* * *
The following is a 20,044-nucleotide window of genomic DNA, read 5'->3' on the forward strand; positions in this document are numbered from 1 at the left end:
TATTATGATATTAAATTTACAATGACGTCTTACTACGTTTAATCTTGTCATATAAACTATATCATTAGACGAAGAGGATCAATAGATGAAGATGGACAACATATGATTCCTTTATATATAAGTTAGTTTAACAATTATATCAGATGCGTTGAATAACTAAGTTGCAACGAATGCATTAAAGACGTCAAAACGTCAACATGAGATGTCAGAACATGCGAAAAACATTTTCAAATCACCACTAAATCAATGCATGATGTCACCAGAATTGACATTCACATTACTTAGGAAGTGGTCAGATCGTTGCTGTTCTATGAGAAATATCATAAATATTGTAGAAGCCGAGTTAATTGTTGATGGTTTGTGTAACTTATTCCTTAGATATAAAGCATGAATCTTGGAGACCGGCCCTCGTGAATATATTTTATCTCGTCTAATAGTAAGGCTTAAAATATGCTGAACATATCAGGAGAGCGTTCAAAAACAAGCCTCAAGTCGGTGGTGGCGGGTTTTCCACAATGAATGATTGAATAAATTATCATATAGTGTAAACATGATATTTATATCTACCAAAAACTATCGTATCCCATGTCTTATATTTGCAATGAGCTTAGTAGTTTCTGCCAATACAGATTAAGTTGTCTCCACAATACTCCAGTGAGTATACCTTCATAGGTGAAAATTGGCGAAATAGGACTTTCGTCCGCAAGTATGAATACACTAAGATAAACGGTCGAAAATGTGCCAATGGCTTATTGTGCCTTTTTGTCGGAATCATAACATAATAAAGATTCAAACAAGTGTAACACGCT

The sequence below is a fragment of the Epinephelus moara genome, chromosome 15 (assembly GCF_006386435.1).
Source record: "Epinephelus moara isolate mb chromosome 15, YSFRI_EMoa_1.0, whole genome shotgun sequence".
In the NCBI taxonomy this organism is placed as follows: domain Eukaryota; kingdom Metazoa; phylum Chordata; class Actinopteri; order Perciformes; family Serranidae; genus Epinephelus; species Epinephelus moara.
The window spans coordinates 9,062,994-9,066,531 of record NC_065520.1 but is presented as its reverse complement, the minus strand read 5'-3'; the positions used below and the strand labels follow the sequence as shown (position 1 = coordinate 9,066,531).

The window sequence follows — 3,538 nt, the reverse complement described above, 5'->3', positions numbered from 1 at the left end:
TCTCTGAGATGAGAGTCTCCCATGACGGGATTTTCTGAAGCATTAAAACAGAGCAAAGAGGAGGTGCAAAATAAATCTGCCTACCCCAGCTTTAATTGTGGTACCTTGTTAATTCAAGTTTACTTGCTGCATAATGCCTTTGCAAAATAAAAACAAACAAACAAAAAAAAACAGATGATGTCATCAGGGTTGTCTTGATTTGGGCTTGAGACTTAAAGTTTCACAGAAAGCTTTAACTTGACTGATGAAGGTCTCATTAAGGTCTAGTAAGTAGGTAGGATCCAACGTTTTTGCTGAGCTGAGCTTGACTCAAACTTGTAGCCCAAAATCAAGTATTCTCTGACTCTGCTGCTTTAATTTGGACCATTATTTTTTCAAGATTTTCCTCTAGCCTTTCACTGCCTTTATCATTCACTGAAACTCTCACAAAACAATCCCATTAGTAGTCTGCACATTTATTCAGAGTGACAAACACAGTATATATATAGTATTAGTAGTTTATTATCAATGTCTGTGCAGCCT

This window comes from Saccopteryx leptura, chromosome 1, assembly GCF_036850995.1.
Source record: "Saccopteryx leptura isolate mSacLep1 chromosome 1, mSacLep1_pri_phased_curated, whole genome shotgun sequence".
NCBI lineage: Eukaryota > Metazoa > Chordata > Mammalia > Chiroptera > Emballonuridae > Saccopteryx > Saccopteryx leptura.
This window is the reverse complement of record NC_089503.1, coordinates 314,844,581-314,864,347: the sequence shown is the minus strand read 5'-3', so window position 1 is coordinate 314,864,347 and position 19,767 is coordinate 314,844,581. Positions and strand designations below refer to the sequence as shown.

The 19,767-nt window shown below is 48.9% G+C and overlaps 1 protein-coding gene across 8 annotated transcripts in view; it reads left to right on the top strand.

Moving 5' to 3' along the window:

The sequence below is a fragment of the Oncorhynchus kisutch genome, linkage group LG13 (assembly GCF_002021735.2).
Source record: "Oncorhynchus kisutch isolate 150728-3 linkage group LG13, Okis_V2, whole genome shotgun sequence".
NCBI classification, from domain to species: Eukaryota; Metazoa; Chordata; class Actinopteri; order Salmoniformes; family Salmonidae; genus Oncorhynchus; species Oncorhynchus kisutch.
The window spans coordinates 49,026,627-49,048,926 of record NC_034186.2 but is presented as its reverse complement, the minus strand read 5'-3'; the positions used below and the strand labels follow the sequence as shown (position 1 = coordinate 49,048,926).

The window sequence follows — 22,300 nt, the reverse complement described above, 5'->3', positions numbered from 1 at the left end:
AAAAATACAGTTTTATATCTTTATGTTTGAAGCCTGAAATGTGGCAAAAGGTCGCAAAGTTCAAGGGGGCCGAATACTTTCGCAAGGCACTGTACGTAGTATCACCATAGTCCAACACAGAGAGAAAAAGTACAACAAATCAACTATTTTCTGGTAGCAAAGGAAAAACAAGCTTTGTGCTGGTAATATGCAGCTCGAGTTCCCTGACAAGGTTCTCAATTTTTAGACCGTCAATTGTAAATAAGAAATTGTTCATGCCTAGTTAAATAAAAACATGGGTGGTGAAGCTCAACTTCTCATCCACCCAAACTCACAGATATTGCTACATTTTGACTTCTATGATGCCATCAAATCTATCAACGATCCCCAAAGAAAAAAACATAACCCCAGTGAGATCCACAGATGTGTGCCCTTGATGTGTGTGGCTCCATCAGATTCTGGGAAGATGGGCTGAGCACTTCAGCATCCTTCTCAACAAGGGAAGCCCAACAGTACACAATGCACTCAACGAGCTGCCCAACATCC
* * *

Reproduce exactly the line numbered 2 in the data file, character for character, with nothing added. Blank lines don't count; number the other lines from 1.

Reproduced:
TATTATGATATTAAATTTACAATGACGTCTTACTACGTTTAATCTTGTCATATAAACTATATCATTAGACGAAGAGGATCAATAGATGAAGATGGACAACATATGATTCCTTTATATATAAGTTAGTTTAACAATTATATCAGATGCGTTGAATAACTAAGTTGCAACGAATGCATTAAAGACGTCAAAACGTCAACATGAGATGTCAGAACATGCGAAAAACATTTTCAAATCACCACTAAATCAATGCATGATGTCACCAGAATTGACATTCACATTACTTAGGAAGTGGTCAGATCGTTGCTGTTCTATGAGAAATATCATAAATATTGTAGAAGCCGAGTTAATTGTTGATGGTTTGTGTAACTTATTCCTTAGATATAAAGCATGAATCTTGGAGACCGGCCCTCGTGAATATATTTTATCTCGTCTAATAGTAAGGCTTAAAATATGCTGAACATATCAGGAGAGCGTTCAAAAACAAGCCTCAAGTCGGTGGTGGCGGGTTTTCCACAATGAATGATTGAATAAATTATCATATAGTGTAAACATGATATTTATATCTACCAAAAACTATCGTATCCCATGTCTTATATTTGCAATGAGCTTAGTAGTTTCTGCCAATACAGATTAAGTTGTCTCCACAATACTCCAGTGAGTATACCTTCATAGGTGAAAATTGGCGAAATAGGACTTTCGTCCGCAAGTATGAATACACTAAGATAAACGGTCGAAAATGTGCCAATGGCTTATTGTGCCTTTTTGTCGGAATCATAACATAATAAAGATTCAAACAAGTGTAACACGCT